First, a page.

While the oil and natural gas sector recovery is in progress, there is a danger of a “sharp snap back” in costs for oilfield equipment and services, warns consultancy AlixPartners in a new study. Further, companies that have not yet restructured are in for tough sledding as the competition has gotten leaner and more efficient.

“Though there’s certainly more optimism in the industry today than there was a year ago, the year ahead is still likely to be one characterized by three words starting with ‘R,’ more restructurings, including more in the upstream and oilfield-services sectors as well as in the downstream sector for the first time in this cycle; more realignment, including more mergers and acquisitions throughout the industry; and, for those companies that take requisite actions, at long last 2017 could be a year of rebuilding,” said Bill Ebanks, a managing director in the firm’s oil, gas and chemicals practice.

“However, which of the three categories individual companies fall into depends on how aggressive they are on everything from repairing balance sheets to offsetting what are likely to be higher services and other costs in the year ahead,”

According to the firm, during the downturn there were 134 corporate bankruptcies, more than 350,000 job losses, annual reductions in capital spending of more than $100 billion since 2014 and cuts in operating costs of more than $15 billion a year.

The study asserts that the core of the industry still faces a $43 billion cash flow gap, which it said is the equivalent of oil prices rising, and staying at, $80/bbl — or of an additional 40% cut in capital spending versus year-end 2016 levels.

“Companies throughout the industry would be smart to ‘base-case’ their planning this year as if crude prices were going to be around just $45/bbl, to keep any surprises on the upside, not the downside. For one thing, there’s likely to be a significant ‘snap-back’ in equipment and services costs this year,” said Bob Sullivan, a managing director in the firm’s oil, gas and chemicals practice.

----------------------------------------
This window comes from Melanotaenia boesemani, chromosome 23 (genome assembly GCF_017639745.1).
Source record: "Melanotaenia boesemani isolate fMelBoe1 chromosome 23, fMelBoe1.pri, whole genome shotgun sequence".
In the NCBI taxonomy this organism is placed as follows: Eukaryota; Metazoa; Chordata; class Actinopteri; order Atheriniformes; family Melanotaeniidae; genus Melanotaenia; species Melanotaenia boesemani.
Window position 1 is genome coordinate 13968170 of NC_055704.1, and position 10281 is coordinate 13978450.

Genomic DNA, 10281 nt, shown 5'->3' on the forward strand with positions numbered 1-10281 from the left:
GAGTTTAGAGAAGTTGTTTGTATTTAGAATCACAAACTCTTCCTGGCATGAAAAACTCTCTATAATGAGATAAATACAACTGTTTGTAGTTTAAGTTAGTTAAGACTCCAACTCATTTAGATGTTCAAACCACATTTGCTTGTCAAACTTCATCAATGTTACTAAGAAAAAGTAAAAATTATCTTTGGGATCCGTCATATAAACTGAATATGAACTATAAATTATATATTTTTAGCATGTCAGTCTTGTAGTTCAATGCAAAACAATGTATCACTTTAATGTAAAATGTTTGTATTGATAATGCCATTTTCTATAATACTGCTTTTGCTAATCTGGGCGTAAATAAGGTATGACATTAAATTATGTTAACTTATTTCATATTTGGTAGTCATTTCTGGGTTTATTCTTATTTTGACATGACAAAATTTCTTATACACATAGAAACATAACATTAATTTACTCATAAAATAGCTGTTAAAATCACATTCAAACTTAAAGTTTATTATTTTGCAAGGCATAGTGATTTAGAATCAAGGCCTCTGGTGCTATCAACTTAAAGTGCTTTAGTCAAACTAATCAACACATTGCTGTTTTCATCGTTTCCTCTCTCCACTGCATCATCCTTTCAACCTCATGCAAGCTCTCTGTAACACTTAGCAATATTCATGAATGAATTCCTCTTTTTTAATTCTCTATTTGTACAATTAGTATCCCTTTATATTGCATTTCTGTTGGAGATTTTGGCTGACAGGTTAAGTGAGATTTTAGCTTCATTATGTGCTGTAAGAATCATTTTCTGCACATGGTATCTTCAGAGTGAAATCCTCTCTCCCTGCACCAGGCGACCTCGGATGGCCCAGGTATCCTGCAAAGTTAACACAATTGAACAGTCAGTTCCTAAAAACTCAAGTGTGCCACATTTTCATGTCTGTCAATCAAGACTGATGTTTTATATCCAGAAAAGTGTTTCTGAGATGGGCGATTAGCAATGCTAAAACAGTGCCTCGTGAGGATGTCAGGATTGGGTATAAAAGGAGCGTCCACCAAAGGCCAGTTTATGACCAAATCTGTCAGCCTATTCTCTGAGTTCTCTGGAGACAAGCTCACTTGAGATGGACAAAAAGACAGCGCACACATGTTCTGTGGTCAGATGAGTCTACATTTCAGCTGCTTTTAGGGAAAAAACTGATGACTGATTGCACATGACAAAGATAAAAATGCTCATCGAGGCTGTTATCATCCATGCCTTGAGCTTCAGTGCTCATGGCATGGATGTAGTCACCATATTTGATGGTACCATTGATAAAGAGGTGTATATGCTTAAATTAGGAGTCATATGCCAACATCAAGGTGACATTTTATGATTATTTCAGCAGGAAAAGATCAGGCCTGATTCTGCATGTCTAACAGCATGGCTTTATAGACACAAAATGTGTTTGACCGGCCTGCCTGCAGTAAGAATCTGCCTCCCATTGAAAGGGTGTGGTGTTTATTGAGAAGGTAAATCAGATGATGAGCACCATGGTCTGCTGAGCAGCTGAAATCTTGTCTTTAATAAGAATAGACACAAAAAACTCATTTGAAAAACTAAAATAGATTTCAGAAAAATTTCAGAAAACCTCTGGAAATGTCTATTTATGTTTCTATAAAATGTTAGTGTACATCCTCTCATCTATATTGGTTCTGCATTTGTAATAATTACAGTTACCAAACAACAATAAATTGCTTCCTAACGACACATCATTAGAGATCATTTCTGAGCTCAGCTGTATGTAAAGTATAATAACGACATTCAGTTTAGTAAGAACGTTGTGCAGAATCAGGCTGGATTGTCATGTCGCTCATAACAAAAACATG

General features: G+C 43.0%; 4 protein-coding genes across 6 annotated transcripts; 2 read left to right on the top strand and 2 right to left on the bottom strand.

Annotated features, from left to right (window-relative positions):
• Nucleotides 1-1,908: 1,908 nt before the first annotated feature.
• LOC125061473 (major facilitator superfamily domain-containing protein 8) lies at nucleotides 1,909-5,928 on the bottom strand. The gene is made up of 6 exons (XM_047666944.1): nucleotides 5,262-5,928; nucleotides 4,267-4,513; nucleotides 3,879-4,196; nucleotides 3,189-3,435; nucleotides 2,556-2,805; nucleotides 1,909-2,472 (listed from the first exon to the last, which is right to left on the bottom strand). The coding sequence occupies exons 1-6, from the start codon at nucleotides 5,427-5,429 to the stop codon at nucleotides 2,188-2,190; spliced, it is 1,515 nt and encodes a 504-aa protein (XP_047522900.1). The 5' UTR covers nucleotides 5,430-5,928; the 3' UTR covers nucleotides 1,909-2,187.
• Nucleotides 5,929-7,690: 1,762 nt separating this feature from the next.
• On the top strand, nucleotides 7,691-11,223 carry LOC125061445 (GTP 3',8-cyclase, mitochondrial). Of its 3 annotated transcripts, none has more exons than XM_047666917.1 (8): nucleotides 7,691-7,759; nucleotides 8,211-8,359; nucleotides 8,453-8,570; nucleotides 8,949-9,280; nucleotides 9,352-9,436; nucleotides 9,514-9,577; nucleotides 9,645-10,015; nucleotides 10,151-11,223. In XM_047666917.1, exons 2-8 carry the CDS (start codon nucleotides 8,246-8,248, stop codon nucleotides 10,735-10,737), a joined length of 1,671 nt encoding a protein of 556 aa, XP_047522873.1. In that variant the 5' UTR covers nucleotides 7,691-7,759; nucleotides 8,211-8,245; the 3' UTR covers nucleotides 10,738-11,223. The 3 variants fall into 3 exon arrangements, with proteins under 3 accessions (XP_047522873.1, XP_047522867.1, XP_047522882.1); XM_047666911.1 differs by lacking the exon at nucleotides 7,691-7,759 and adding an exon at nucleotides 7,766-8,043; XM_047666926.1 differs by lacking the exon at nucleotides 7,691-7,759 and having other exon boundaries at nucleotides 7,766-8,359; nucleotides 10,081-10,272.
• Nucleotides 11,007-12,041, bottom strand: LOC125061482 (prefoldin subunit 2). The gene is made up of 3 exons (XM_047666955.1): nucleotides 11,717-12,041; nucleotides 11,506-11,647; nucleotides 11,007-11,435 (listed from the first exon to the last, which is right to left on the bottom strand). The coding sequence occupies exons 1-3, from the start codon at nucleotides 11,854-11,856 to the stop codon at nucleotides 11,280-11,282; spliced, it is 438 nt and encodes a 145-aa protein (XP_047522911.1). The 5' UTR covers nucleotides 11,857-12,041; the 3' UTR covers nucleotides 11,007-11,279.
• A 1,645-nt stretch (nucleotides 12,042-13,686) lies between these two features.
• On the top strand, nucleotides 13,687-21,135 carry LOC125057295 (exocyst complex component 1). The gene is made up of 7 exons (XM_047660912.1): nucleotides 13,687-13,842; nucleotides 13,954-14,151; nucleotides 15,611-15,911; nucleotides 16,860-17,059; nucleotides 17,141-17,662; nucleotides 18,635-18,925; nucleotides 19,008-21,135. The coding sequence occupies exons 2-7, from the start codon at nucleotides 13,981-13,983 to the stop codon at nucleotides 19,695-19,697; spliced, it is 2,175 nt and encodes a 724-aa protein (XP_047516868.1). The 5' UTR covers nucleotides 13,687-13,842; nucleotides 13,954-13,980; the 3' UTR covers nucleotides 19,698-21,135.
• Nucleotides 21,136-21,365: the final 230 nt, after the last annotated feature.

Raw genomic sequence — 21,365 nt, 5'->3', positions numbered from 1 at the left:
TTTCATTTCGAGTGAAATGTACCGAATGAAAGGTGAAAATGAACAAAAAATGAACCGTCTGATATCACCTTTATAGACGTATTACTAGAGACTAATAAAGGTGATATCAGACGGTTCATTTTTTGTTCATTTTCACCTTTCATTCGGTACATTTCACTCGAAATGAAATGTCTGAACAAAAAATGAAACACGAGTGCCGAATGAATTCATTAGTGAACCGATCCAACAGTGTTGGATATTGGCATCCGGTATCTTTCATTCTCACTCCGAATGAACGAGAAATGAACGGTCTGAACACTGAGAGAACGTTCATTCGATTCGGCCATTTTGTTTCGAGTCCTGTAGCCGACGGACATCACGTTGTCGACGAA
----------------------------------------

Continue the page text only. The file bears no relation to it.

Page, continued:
Upstream players, which in North America are sitting on an inventory of a 4,902 drilled-but-uncompleted wells, according to the firm, are likely to encounter a higher cost environment as they complete wells and in other ways move to restore production. As one example, the study found that a 10% increase in equipment and services costs in the Permian Basin, the area with the most uncompleted wells in the Lower 48 states, would wipe out the profitability benefits of a 10% increase in crude prices — illustrating the importance of upstream players working closely with suppliers and continuing to focus on efficiency improvements, AlixPartners said.

Companies in all sectors that have not yet restructured their balance sheets, either internally or through bankruptcy, will likely be facing an added competitive challenge going forward against companies that have, the firm said. U.S. exploration and production companies that have not already addressed balance-sheet issues have more than twice as much leverage as competitors — an average of $26,000/boe per day of debt versus just $12,000/boe per day of debt. While some companies may hope to simply “grow” their way out of their debt problems, such a strategy is likely unrealistic, especially given oversupply issues that already plague the industry globally — plus the fact that even the best mergers and acquisitions usually add to overall debt loads.

“The fact is, despite the whopping 134 bankruptcies and all the other restructurings that have taken place, many companies in this industry have yet to address their balance-sheet issues,” said John Castellano, a managing director in the firm’s oil, gas and chemicals practice. “For those that haven’t, 2017 could well wind up being a very tough year — unless they take action quickly. The clock is very much ticking for those companies.”